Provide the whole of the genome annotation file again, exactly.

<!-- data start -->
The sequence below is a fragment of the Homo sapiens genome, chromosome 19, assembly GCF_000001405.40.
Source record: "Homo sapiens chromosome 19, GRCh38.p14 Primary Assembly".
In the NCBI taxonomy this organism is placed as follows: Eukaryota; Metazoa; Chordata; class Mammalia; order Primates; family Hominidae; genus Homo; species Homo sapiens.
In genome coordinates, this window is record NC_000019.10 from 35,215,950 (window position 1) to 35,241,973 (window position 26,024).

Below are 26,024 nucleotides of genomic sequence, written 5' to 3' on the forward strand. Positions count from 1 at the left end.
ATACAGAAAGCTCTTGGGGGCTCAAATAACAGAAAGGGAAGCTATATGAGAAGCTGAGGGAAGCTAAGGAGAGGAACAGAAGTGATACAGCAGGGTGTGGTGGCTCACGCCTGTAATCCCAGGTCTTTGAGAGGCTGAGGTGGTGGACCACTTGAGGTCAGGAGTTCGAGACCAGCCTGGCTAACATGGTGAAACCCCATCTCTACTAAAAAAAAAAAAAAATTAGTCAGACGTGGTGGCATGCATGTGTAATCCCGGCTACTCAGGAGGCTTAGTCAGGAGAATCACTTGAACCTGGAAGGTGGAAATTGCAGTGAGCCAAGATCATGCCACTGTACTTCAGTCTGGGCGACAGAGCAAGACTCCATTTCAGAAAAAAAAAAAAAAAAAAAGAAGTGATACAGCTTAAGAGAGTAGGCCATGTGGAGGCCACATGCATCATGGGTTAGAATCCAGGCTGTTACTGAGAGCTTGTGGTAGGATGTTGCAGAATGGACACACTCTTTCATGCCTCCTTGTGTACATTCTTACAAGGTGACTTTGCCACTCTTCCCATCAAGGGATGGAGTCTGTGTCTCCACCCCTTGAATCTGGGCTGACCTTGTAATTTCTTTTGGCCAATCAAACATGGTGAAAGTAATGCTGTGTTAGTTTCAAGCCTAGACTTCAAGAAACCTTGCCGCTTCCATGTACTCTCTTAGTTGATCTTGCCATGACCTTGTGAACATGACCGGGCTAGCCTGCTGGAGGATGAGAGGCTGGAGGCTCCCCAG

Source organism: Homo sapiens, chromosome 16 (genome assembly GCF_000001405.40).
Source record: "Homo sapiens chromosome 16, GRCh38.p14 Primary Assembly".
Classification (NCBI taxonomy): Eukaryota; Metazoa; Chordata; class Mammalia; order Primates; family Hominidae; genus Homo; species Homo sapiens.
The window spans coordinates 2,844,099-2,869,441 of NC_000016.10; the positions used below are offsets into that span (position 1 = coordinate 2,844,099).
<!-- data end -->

The sequence below is a fragment of the Homo sapiens genome, chromosome 19, assembly GCF_000001405.40.
Source record: "Homo sapiens chromosome 19, GRCh38.p14 Primary Assembly".
In the NCBI taxonomy this organism is placed as follows: Eukaryota; Metazoa; Chordata; class Mammalia; order Primates; family Hominidae; genus Homo; species Homo sapiens.
In genome coordinates, this window is record NC_000019.10 from 35,215,950 (window position 1) to 35,241,973 (window position 26,024).

Below are 26,024 nucleotides of genomic sequence, written 5' to 3' on the forward strand. Positions count from 1 at the left end.
ATACAGAAAGCTCTTGGGGGCTCAAATAACAGAAAGGGAAGCTATATGAGAAGCTGAGGGAAGCTAAGGAGAGGAACAGAAGTGATACAGCAGGGTGTGGTGGCTCACGCCTGTAATCCCAGGTCTTTGAGAGGCTGAGGTGGTGGACCACTTGAGGTCAGGAGTTCGAGACCAGCCTGGCTAACATGGTGAAACCCCATCTCTACTAAAAAAAAAAAAAAATTAGTCAGACGTGGTGGCATGCATGTGTAATCCCGGCTACTCAGGAGGCTTAGTCAGGAGAATCACTTGAACCTGGAAGGTGGAAATTGCAGTGAGCCAAGATCATGCCACTGTACTTCAGTCTGGGCGACAGAGCAAGACTCCATTTCAGAAAAAAAAAAAAAAAAAAAGAAGTGATACAGCTTAAGAGAGTAGGCCATGTGGAGGCCACATGCATCATGGGTTAGAATCCAGGCTGTTACTGAGAGCTTGTGGTAGGATGTTGCAGAATGGACACACTCTTTCATGCCTCCTTGTGTACATTCTTACAAGGTGACTTTGCCACTCTTCCCATCAAGGGATGGAGTCTGTGTCTCCACCCCTTGAATCTGGGCTGACCTTGTAATTTCTTTTGGCCAATCAAACATGGTGAAAGTAATGCTGTGTTAGTTTCAAGCCTAGACTTCAAGAAACCTTGCCGCTTCCATGTACTCTCTTAGTTGATCTTGCCATGACCTTGTGAACATGACCGGGCTAGCCTGCTGGAGGATGAGAGGCTGGAGGCTCCCCAG

Source organism: Homo sapiens, chromosome 16 (genome assembly GCF_000001405.40).
Source record: "Homo sapiens chromosome 16, GRCh38.p14 Primary Assembly".
Classification (NCBI taxonomy): Eukaryota; Metazoa; Chordata; class Mammalia; order Primates; family Hominidae; genus Homo; species Homo sapiens.
The window spans coordinates 2,844,099-2,869,441 of NC_000016.10; the positions used below are offsets into that span (position 1 = coordinate 2,844,099).